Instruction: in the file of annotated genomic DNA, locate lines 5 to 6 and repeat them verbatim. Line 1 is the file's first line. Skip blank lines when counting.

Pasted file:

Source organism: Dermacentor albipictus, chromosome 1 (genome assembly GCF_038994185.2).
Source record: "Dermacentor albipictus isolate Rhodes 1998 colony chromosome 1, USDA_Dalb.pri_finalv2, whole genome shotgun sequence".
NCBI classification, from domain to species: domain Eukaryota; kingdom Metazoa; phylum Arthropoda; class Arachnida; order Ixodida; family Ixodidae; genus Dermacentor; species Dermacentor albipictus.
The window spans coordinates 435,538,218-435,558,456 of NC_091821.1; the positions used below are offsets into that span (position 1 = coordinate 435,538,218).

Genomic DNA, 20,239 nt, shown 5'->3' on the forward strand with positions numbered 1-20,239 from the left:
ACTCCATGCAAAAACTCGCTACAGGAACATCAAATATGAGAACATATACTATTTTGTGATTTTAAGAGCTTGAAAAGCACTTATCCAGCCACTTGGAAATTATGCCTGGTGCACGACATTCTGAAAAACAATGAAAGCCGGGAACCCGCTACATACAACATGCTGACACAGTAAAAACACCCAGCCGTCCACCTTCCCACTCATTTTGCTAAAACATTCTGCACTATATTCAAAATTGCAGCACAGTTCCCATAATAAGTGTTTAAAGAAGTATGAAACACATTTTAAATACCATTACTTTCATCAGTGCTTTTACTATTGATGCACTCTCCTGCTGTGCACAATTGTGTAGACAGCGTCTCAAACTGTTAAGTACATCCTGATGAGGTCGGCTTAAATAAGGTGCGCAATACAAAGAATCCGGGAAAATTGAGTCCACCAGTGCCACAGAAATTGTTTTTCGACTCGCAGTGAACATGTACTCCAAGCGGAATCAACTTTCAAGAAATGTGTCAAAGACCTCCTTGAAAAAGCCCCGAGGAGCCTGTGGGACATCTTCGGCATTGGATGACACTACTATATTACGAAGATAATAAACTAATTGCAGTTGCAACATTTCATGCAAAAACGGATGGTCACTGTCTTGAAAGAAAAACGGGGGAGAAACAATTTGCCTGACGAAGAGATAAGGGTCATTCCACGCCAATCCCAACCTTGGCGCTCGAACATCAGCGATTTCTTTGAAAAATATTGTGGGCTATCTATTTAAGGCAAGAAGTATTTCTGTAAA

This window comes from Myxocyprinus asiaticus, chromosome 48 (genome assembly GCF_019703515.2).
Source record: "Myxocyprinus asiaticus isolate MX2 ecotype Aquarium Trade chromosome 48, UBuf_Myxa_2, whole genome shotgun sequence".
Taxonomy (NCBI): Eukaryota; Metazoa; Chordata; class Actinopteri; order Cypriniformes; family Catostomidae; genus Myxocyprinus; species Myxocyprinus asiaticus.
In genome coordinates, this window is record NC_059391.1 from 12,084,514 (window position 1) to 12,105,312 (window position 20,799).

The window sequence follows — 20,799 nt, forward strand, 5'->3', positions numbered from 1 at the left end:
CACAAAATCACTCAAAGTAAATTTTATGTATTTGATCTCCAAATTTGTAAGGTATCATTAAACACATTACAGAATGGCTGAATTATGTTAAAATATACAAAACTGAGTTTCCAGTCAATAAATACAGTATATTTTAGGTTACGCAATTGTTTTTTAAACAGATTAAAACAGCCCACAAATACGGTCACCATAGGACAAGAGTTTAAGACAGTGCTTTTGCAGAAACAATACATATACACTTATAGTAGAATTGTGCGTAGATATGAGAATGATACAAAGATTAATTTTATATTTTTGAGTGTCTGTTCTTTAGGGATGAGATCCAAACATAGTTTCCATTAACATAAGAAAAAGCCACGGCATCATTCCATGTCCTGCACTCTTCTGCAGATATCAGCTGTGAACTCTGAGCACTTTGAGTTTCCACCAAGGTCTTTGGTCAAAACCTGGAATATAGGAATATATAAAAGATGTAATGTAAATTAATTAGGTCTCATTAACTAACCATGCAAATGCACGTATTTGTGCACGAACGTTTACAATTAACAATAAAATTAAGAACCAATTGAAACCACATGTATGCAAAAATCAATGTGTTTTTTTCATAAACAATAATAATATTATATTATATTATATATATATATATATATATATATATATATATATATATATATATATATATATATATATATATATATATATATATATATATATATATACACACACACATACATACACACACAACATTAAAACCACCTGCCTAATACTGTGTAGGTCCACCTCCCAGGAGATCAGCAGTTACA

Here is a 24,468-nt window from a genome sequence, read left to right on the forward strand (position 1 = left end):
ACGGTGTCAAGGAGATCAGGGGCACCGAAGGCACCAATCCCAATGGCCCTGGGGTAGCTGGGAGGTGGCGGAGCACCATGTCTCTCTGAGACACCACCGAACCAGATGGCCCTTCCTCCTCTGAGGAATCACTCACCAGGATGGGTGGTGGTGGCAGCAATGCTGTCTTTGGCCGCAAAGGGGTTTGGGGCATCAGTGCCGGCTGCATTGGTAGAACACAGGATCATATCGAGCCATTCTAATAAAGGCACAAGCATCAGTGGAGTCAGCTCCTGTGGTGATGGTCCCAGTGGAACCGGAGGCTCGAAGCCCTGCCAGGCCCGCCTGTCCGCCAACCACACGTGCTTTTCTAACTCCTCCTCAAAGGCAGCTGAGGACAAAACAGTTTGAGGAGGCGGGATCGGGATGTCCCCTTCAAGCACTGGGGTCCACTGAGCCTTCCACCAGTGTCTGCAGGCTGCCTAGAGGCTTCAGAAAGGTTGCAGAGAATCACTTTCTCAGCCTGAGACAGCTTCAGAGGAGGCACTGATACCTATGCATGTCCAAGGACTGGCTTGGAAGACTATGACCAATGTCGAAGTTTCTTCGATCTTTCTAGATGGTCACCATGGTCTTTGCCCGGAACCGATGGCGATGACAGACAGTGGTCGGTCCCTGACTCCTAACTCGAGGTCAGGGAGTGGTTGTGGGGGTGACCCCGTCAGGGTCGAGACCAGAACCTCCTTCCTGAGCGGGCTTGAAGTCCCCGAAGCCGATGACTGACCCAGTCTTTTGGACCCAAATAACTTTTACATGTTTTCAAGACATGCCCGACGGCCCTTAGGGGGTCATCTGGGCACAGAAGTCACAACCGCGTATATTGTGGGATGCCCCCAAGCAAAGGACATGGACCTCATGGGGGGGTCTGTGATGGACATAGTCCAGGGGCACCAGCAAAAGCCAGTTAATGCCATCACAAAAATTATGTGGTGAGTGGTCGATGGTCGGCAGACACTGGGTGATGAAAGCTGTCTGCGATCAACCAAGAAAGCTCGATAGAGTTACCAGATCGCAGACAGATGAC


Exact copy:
Genomic DNA, 20,239 nt, shown 5'->3' on the forward strand with positions numbered 1-20,239 from the left:
ACTCCATGCAAAAACTCGCTACAGGAACATCAAATATGAGAACATATACTATTTTGTGATTTTAAGAGCTTGAAAAGCACTTATCCAGCCACTTGGAAATTATGCCTGGTGCACGACATTCTGAAAAACAATGAAAGCCGGGAACCCGCTACATACAACATGCTGACACAGTAAAAACACCCAGCCGTCCACCTTCCCACTCATTTTGCTAAAACATTCTGCACTATATTCAAAATTGCAGCACAGTTCCCATAATAAGTGTTTAAAGAAGTATGAAACACATTTTAAATACCATTACTTTCATCAGTGCTTTTACTATTGATGCACTCTCCTGCTGTGCACAATTGTGTAGACAGCGTCTCAAACTGTTAAGTACATCCTGATGAGGTCGGCTTAAATAAGGTGCGCAATACAAAGAATCCGGGAAAATTGAGTCCACCAGTGCCACAGAAATTGTTTTTCGACTCGCAGTGAACATGTACTCCAAGCGGAATCAACTTTCAAGAAATGTGTCAAAGACCTCCTTGAAAAAGCCCCGAGGAGCCTGTGGGACATCTTCGGCATTGGATGACACTACTATATTACGAAGATAATAAACTAATTGCAGTTGCAACATTTCATGCAAAAACGGATGGTCACTGTCTTGAAAGAAAAACGGGGGAGAAACAATTTGCCTGACGAAGAGATAAGGGTCATTCCACGCCAATCCCAACCTTGGCGCTCGAACATCAGCGATTTCTTTGAAAAATATTGTGGGCTATCTATTTAAGGCAAGAAGTATTTCTGTAAA